You’re an established teacher, with regular yoga classes and a foundation of good teaching experience. You’ve been thinking about leading a one-off workshop, but you’re not sure if you’re ready or not.
With the average yoga class lasting only one hour, and a yoga workshop being anything from 2 hours to a whole day, workshops are a great way for students to go deeper into a particular topic, or really challenge themselves physically.
For teachers, they are a way to explore a yoga topic that you love, guide your students to a deeper yoga practice, and challenge yourself to take the next step in your yoga career.
Here are some ways to find out whether you’re ready to lead your own yoga workshop.
You’re confident in your teaching style
There’s no point running before you can walk. If you’ve only just qualified and haven’t got a steady yoga teaching foundation, it’s inadvisable to rush into leading a yoga workshop. By giving yourself at least six months to get into your stride, you will gain confidence in your teaching style, as well as finding your yoga teacher voice.
Only after you’ve been teaching regularly for a while do you get to the point when you can teach your lessons without over-thinking every instruction. The nuts and bolts of the process start to be absorbed into your subconscious, giving your brain more space and time to be creative and spontaneous within the lesson.
You also find what you enjoy most about teaching. Do you relish the challenge of backbends? Do you wish you had more time to give to inversions? Or would you like to delve into the philosophy of yoga? These will give you clues about what topics to focus on in a workshop.
Your yoga business is up and running
Leading a workshop requires a marketing strategy to spread the word, (see On Yoga Teaching: 8 Business Tips for Teachers) and in order to have an effective one, it’s helpful (but not essential) to have a website and a newsletter email programme, such as MailChimp. If you don’t have either of these, then you would at least need some sort of social media presence, such as a Facebook page, and an email mailing list for all your students.
Before you plan your workshop, you need to get all the details in place so you can market it as early as possible. And it’s worth giving an ‘early bird’ deal in order to get students to book in advance, which ensures that they’re tied in to attend. When it comes down to it, you’re only able to give a workshop if students actually turn up on the day.
Your students are ready for more
Another really good way of telling if you’re ready to lead a workshop is if your regular students are ready to attend one. If all your classes are beginner’s classes and the hour is plenty for them, there’s little point planning a three-hour intensive workshop.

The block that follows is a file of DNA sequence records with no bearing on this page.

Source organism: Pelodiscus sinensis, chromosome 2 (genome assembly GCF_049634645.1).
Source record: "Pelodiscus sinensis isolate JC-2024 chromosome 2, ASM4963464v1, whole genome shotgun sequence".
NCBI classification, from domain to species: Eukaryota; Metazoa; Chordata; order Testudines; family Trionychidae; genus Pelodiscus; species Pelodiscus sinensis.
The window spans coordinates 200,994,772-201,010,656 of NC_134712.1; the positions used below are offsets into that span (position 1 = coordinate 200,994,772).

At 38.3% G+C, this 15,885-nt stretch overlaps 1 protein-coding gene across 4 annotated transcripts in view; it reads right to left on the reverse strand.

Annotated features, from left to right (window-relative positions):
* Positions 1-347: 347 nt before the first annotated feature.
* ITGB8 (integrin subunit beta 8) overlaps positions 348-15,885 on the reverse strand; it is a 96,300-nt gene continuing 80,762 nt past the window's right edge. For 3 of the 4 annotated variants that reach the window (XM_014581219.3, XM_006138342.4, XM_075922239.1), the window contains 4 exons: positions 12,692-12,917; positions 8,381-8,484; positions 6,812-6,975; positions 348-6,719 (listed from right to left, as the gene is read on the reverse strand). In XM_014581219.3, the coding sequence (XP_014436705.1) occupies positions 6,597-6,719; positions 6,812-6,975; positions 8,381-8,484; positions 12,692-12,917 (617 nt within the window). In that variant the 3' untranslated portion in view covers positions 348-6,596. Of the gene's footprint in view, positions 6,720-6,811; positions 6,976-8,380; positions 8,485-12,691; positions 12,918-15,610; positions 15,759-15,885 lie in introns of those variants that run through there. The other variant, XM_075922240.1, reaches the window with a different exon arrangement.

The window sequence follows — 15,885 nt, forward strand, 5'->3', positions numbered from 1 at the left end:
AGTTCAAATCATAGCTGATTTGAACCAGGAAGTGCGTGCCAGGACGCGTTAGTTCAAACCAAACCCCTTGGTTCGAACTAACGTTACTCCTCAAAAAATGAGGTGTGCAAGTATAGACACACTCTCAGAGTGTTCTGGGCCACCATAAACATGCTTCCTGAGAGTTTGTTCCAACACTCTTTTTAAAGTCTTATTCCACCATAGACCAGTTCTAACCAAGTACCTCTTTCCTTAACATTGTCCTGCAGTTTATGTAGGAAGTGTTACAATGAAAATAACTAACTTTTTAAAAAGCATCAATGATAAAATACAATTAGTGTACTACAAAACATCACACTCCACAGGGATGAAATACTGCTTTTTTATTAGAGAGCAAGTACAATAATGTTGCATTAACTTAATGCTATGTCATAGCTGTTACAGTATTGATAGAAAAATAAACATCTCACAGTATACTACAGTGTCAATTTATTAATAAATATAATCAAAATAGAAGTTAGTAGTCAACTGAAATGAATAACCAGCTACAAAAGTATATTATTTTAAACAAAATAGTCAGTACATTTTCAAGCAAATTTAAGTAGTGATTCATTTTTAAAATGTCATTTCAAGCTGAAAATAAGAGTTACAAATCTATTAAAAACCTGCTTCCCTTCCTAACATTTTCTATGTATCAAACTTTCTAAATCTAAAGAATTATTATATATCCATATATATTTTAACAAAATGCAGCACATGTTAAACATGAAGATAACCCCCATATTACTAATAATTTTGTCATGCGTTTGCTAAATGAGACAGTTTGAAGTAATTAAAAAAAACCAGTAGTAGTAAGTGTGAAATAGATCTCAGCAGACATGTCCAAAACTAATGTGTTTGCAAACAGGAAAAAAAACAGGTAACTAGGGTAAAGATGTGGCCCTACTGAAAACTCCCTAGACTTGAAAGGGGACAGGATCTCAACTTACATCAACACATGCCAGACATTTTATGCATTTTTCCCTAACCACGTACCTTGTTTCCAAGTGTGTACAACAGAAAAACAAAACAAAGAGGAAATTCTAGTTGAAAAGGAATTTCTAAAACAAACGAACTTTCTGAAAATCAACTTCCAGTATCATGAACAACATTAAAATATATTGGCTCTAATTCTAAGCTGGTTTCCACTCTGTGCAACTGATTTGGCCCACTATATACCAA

It might even be worth discussing it with them before planning it. Ask them if they’d be willing to attend and what kind of topics they’d be interested in. That way, they’re more likely to come along – and hopefully bring their friends too.
You’re ready to add to your income
As discussed in ‘On Yoga Teaching: How to Care for your Teaching’, a small but necessary part of our incentive for being yoga teachers is earning money. Workshops are one way that we can supplement our usual monthly income, as due to the longer length of the class, and also the extra preparation work, teachers usually charge more for workshops than regular lessons.
This shouldn’t be the main incentive, as being ready as a teacher is the first priority, but if you feel that you’d like to add to your income stream, there’s no harm in thinking about offering a workshop, which has the potential to bring in substantially more than your regular classes.
You’ve got a venue in mind
It might be that your regular studio or hall is fine for a workshop, but sometimes it might be worth thinking outside the box in order to attract students to pay more and spend more time at a yoga workshop. In the summer months, it might be worth finding a studio that has outside space so that part of the workshop could be held outside. Or perhaps you can find a venue with a cafe so that students can get some much-needed refreshments after their workout. It’s worth ensuring that the venue you have in mind is easily accessible, and also not too far from your regular student base.
I recently held a workshop with a beautiful garden outside. At the end of the workshop, the students sat outside and had tea and homemade cake which I brought along with me – which was a lovely way to round off the event. After all, everything’s better with cake.
Perhaps the venue might also be happy to help you market your workshop, which takes some of the pressure off you.
You’re ready for a new challenge
Last, but not least, you need to be ready for a challenge. If you’ve ticked all the boxes above and haven’t got around to leading your first workshop then perhaps you’ve been putting it off out of fear. So don’t hold yourself back! Feel the fear and do it anyway!
Leading your own workshop is an excuse to ‘geek out’ on a specific yoga topic that really excites you. If you feel ready to lead your students through a more advanced series of poses, or to really hone in on one particular area, then you’re ready to lead a workshop.
If you’re not sure, then take a look over your recent lesson plans for clues. Are there more complicated poses that you’d like to attempt in your classes, but that you never quite have time to fit in? If you’re still unsure, then don’t rush the workshop process. Make sure you feel comfortable with your content first.
Finally, remember that workshops are a chance to have fun and to have even more time to enjoy leading your students on their yoga journey.